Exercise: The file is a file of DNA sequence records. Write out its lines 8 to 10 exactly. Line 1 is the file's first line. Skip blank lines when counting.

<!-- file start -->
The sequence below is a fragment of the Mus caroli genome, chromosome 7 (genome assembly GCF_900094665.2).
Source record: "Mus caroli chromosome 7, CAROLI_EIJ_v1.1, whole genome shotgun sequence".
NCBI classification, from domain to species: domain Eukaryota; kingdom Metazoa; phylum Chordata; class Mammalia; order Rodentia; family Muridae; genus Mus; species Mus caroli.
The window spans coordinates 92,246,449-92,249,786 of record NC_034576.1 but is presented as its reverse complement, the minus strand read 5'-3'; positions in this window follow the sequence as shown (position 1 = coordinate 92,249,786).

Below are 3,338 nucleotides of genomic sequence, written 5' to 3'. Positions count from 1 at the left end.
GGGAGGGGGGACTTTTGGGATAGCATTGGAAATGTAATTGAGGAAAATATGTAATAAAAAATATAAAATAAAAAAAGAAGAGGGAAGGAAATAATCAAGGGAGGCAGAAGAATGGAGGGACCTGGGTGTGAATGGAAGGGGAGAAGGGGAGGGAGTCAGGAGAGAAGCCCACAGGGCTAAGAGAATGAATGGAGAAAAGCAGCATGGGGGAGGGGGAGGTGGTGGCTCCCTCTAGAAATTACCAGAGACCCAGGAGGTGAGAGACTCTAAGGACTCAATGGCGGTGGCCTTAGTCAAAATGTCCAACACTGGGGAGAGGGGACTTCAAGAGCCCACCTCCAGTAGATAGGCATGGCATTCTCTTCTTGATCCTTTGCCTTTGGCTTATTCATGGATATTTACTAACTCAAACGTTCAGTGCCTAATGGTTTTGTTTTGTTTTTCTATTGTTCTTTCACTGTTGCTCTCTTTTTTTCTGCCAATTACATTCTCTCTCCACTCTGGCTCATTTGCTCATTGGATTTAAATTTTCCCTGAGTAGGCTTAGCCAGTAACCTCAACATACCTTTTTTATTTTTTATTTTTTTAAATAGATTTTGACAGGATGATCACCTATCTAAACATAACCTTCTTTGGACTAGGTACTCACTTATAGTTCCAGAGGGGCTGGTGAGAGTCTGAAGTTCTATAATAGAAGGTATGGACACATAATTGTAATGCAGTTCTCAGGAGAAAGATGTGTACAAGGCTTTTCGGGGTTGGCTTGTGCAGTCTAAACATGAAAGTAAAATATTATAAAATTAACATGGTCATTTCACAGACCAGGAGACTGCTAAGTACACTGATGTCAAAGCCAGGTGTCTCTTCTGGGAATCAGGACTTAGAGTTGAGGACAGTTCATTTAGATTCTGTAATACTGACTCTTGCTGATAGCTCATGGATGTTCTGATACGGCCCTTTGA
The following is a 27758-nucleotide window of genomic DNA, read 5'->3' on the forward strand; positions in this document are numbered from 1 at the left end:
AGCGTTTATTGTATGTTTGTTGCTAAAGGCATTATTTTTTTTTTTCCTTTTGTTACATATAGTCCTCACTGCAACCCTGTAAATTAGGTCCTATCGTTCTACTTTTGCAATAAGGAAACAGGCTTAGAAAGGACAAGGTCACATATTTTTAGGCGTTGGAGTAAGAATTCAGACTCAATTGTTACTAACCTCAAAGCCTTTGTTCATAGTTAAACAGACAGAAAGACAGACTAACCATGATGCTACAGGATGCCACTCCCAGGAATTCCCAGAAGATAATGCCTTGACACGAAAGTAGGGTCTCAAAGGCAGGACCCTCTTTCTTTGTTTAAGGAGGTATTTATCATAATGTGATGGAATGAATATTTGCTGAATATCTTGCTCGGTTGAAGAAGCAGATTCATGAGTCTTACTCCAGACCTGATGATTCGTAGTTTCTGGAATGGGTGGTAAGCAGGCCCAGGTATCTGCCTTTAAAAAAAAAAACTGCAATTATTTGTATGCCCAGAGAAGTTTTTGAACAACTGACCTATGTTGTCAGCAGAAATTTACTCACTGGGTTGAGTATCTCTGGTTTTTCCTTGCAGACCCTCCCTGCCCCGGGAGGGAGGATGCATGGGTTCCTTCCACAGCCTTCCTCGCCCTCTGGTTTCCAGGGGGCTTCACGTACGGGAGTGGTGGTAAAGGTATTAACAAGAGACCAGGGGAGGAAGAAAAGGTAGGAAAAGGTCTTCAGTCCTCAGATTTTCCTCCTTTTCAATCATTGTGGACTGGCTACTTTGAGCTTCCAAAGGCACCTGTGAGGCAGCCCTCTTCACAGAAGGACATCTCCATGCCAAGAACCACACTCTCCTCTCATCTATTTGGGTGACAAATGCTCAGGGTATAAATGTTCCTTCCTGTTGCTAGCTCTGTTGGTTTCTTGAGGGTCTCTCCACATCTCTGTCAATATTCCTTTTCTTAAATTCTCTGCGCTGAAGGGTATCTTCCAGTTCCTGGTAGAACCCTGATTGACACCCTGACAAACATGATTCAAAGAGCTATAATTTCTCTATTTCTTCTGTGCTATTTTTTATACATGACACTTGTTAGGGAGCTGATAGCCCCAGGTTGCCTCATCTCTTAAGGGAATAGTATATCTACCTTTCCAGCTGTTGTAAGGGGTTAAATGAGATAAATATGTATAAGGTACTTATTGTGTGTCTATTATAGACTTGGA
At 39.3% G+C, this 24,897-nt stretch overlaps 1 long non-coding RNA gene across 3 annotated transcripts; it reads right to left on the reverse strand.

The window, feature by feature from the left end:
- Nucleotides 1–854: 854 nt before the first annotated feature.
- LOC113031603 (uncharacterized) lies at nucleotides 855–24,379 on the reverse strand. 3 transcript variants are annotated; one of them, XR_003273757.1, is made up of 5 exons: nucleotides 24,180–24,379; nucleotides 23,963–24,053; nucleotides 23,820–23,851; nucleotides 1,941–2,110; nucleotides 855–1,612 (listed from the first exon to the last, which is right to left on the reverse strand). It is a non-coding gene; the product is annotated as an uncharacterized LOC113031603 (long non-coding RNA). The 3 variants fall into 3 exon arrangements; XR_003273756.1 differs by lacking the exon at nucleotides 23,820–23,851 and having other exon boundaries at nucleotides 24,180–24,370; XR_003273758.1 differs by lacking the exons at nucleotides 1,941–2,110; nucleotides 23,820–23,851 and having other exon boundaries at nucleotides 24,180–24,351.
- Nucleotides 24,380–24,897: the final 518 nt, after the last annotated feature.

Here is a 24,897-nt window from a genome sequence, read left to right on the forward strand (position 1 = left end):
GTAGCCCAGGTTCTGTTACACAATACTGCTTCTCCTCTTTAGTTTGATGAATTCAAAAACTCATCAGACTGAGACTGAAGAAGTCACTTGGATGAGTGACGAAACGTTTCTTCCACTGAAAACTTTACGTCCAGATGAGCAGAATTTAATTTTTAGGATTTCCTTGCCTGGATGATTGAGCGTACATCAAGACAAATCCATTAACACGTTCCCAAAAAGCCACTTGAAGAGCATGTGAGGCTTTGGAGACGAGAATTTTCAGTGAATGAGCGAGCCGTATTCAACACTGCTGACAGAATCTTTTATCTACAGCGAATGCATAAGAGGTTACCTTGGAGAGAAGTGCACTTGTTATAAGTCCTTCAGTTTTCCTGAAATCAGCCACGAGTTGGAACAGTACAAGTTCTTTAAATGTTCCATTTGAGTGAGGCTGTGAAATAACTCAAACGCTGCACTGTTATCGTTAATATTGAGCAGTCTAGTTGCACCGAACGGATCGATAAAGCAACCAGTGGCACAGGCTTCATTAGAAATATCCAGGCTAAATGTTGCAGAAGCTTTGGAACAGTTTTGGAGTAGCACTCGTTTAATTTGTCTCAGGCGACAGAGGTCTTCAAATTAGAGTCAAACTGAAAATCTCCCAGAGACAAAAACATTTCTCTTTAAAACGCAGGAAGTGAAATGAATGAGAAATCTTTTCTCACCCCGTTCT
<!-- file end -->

AGCGTTTATTGTATGTTTGTTGCTAAAGGCATTATTTTTTTTTTTCCTTTTGTTACATATAGTCCTCACTGCAACCCTGTAAATTAGGTCCTATCGTTCTACTTTTGCAATAAGGAAACAGGCTTAGAAAGGACAAGGTCACATATTTTTAGGCGTTGGAGTAAGAATTCAGACTCAATTGTTACTAACCTCAAAGCCTTTGTTCATAGTTAAACAGACAGAAAGACAGACTAACCATGATGCTACAGGATGCCACTCCCAGGAATTCCCAGAAGATAATGCCTTGACACGAAAGTAGGGTCTCAAAGGCAGGACCCTCTTTCTTTGTTTAAGGAGGTATTTATCATAATGTGATGGAATGAATATTTGCTGAATATCTTGCTCGGTTGAAGAAGCAGATTCATGAGTCTTACTCCAGACCTGATGATTCGTAGTTTCTGGAATGGGTGGTAAGCAGGCCCAGGTATCTGCCTTTAAAAAAAAAAACTGCAATTATTTGTATGCCCAGAGAAGTTTTTGAACAACTGACCTATGTTGTCAGCAGAAATTTACTCACTGGGTTGAGTATCTCTGGTTTTTCCTTGCAGACCCTCCCTGCCCCGGGAGGGAGGATGCATGGGTTCCTTCCACAGCCTTCCTCGCCCTCTGGTTTCCAGGGGGCTTCACGTACGGGAGTGGTGGTAAAGGTATTAACAAGAGACCAGGGGAGGAAGAAAAGGTAGGAAAAGGTCTTCAGTCCTCAGATTTTCCTCCTTTTCAATCATTGTGGACTGGCTACTTTGAGCTTCCAAAGGCACCTGTGAGGCAGCCCTCTTCACAGAAGGACATCTCCATGCCAAGAACCACACTCTCCTCTCATCTATTTGGGTGACAAATGCTCAGGGTATAAATGTTCCTTCCTGTTGCTAGCTCTGTTGGTTTCTTGAGGGTCTCTCCACATCTCTGTCAATATTCCTTTTCTTAAATTCTCTGCGCTGAAGGGTATCTTCCAGTTCCTGGTAGAACCCTGATTGACACCCTGACAAACATGATTCAAAGAGCTATAATTTCTCTATTTCTTCTGTGCTATTTTTTATACATGACACTTGTTAGGGAGCTGATAGCCCCAGGTTGCCTCATCTCTTAAGGGAATAGTATATCTACCTTTCCAGCTGTTGTAAGGGGTTAAATGAGATAAATATGTATAAGGTACTTATTGTGTGTCTATTATAGACTTGGA
At 39.3% G+C, this 24,897-nt stretch overlaps 1 long non-coding RNA gene across 3 annotated transcripts; it reads right to left on the reverse strand.

The window, feature by feature from the left end: